As a college student, understanding how to motivate yourself to complete a task is a valuable asset. Whether you are entering college immediately after graduating high school or you are a non-traditional student, you will need to make some important decisions. Making choices such as whether you will attend class, study, relax or entertain are important decisions that can affect your college education. Employing some motivational strategies can help you face the challenges and distractions in order to achieve your goal and finish college.

Be Persistent

Being persistent is one beneficial motivation strategy you can implement when you are faced with a challenge. At some point during your college career, you will encounter classes that may be difficult for you; for example, you may need to fulfill a required math course credit but may not excel at math. Recognize your weaknesses early and take a proactive approach such as finding a tutor. Avoid letting frustrations build to the point that you give up on the task. With diligence, you will force yourself to work harder and conquer your difficulties. Remind yourself of your goal to finish college and be persistent when challenges arise.

Set Goals

Setting goals can help build and maintain your motivation. According to the University of Michigan, the importance you place in achieving a goal can contribute to your motivation. Try setting reasonable short-term goals that will allow you to experience success. For example, your professor may assign a research paper that is due in fifteen weeks. Break the task into several short-term goals to avoid being overwhelmed and so that the final project becomes less daunting to manage. As you achieve each short-term goal, you are strengthening your motivation, preventing frustrations and moving toward accomplishing your goal.

Remain Focused

Remain focused on your academic courses. When you sit down to study, find a quiet place to avoid distractions. A library is a good place because it is free from television and music. Be sure to set aside time that you will devote strictly to studying. If a computer is necessary to complete your assignments, refrain from visiting social networking sites, which can be visited in your free time. In addition, finding an isolated space in which to study will help you avoid friends and other people who may distract you from studying.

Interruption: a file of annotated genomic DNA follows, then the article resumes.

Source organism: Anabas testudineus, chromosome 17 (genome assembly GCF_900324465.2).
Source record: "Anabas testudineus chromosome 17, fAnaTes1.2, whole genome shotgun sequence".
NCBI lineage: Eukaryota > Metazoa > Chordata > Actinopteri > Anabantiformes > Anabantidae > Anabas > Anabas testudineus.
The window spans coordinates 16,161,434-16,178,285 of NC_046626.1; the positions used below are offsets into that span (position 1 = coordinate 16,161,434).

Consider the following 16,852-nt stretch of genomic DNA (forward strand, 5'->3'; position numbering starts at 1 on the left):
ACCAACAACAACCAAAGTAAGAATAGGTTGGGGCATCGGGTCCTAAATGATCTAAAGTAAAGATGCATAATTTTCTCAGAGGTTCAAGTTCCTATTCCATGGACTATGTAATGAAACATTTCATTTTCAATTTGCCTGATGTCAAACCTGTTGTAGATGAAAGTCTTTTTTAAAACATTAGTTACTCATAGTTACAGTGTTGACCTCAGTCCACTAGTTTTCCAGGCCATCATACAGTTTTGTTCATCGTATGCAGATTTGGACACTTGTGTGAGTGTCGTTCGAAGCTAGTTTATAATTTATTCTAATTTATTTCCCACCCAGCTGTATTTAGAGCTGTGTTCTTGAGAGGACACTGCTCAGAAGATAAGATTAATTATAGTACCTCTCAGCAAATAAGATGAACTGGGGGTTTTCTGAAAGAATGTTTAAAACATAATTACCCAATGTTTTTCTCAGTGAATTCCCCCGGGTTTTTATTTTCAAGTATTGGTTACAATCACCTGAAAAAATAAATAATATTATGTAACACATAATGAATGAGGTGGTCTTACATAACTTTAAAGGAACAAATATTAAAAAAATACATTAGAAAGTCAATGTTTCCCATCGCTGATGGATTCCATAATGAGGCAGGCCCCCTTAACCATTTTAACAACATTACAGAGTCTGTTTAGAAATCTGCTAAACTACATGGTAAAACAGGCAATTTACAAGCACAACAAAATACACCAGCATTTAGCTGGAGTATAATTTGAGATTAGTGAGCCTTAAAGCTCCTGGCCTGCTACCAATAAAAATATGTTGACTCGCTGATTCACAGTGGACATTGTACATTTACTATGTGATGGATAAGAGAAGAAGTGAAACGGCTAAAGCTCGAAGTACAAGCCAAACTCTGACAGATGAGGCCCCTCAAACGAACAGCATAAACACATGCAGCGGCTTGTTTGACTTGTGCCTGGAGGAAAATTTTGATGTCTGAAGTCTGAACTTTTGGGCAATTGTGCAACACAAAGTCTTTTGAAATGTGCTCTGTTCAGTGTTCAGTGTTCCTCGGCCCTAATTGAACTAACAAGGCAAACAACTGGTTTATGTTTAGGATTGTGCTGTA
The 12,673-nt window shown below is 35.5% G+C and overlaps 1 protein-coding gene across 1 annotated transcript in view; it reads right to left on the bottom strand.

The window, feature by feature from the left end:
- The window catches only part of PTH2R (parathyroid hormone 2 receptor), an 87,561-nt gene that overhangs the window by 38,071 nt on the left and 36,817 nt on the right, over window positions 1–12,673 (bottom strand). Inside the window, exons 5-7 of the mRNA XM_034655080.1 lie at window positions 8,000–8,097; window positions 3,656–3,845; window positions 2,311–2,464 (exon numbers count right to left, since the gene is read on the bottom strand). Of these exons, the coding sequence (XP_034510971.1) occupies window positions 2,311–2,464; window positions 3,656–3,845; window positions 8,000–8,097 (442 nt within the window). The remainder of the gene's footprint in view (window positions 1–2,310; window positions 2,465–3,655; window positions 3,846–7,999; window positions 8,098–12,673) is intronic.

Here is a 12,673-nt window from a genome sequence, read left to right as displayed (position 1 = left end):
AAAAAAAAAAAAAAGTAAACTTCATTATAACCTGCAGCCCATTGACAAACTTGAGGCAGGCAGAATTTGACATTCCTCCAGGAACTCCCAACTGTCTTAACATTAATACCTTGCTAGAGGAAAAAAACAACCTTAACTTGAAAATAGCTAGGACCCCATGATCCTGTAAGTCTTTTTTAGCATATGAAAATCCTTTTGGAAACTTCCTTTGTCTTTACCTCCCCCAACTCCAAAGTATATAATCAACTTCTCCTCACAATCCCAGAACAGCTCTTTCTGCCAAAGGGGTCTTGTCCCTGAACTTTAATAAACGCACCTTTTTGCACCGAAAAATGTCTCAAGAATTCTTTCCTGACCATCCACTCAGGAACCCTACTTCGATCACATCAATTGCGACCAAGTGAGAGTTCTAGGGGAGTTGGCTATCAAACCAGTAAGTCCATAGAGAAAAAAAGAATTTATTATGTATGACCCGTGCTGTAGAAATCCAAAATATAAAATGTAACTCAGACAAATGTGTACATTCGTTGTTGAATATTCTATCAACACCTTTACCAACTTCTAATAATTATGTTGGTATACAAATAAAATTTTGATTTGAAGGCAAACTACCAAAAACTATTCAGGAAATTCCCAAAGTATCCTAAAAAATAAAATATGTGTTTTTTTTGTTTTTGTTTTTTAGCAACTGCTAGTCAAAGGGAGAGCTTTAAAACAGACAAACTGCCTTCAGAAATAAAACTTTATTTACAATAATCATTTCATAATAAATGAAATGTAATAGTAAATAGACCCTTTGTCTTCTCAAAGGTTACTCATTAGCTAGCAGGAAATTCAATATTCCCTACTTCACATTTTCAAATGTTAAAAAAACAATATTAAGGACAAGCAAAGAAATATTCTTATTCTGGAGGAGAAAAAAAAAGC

Reward yourself when you complete a goal, especially short-term goals. Rewards can increase your motivation to complete tasks. The University of Michigan recommends that, “you balance the reward with the completion of the task.” For example, if you completed work in a chapter, award yourself by watching a movie. Extra rewards should not be awarded for large goals such as grades. Although grades can be a motivation for success, focusing solely on grades can lead to further anxiety.

Other Considerations

Be honest with yourself about the things you value as important. Evaluate and make a priority list, and then create goals based upon your priorities. Also, be realistic about your goals, expectations and circumstances. If you find that your goals or expectations are set too high or that you cannot attain them, make adjustments. Failure to be honest and realistic with your goal attainment can lead to decreased motivation and failure.